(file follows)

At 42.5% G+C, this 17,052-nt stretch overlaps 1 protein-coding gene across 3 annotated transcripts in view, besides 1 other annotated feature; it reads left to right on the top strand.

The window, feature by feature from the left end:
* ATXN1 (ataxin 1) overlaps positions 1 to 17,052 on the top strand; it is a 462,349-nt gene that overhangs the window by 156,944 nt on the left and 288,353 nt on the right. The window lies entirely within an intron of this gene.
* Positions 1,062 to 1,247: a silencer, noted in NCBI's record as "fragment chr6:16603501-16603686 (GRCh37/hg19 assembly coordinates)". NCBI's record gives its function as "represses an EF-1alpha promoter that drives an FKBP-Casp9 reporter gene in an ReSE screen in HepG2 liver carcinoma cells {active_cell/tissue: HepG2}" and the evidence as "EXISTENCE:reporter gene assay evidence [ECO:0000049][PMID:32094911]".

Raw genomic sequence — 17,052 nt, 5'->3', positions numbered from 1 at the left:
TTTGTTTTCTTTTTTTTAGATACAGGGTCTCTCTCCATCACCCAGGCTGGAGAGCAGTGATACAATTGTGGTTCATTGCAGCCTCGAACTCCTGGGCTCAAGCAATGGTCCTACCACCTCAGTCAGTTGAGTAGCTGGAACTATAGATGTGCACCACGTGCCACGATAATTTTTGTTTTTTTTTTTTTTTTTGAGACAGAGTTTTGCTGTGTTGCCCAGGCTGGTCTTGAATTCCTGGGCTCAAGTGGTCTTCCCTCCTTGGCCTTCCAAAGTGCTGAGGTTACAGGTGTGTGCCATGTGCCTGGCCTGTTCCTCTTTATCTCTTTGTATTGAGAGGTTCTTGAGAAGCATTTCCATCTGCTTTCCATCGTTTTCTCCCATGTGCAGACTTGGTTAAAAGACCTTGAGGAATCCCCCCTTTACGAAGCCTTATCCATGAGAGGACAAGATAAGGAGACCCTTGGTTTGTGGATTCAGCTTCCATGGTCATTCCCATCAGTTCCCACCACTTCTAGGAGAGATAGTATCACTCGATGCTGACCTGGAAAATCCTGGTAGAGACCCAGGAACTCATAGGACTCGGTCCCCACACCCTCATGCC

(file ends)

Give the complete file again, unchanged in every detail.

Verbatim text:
At 42.5% G+C, this 17,052-nt stretch overlaps 1 protein-coding gene across 3 annotated transcripts in view, besides 1 other annotated feature; it reads left to right on the top strand.

The window, feature by feature from the left end:
* ATXN1 (ataxin 1) overlaps positions 1 to 17,052 on the top strand; it is a 462,349-nt gene that overhangs the window by 156,944 nt on the left and 288,353 nt on the right. The window lies entirely within an intron of this gene.
* Positions 1,062 to 1,247: a silencer, noted in NCBI's record as "fragment chr6:16603501-16603686 (GRCh37/hg19 assembly coordinates)". NCBI's record gives its function as "represses an EF-1alpha promoter that drives an FKBP-Casp9 reporter gene in an ReSE screen in HepG2 liver carcinoma cells {active_cell/tissue: HepG2}" and the evidence as "EXISTENCE:reporter gene assay evidence [ECO:0000049][PMID:32094911]".

Raw genomic sequence — 17,052 nt, 5'->3', positions numbered from 1 at the left:
TTTGTTTTCTTTTTTTTAGATACAGGGTCTCTCTCCATCACCCAGGCTGGAGAGCAGTGATACAATTGTGGTTCATTGCAGCCTCGAACTCCTGGGCTCAAGCAATGGTCCTACCACCTCAGTCAGTTGAGTAGCTGGAACTATAGATGTGCACCACGTGCCACGATAATTTTTGTTTTTTTTTTTTTTTTTGAGACAGAGTTTTGCTGTGTTGCCCAGGCTGGTCTTGAATTCCTGGGCTCAAGTGGTCTTCCCTCCTTGGCCTTCCAAAGTGCTGAGGTTACAGGTGTGTGCCATGTGCCTGGCCTGTTCCTCTTTATCTCTTTGTATTGAGAGGTTCTTGAGAAGCATTTCCATCTGCTTTCCATCGTTTTCTCCCATGTGCAGACTTGGTTAAAAGACCTTGAGGAATCCCCCCTTTACGAAGCCTTATCCATGAGAGGACAAGATAAGGAGACCCTTGGTTTGTGGATTCAGCTTCCATGGTCATTCCCATCAGTTCCCACCACTTCTAGGAGAGATAGTATCACTCGATGCTGACCTGGAAAATCCTGGTAGAGACCCAGGAACTCATAGGACTCGGTCCCCACACCCTCATGCC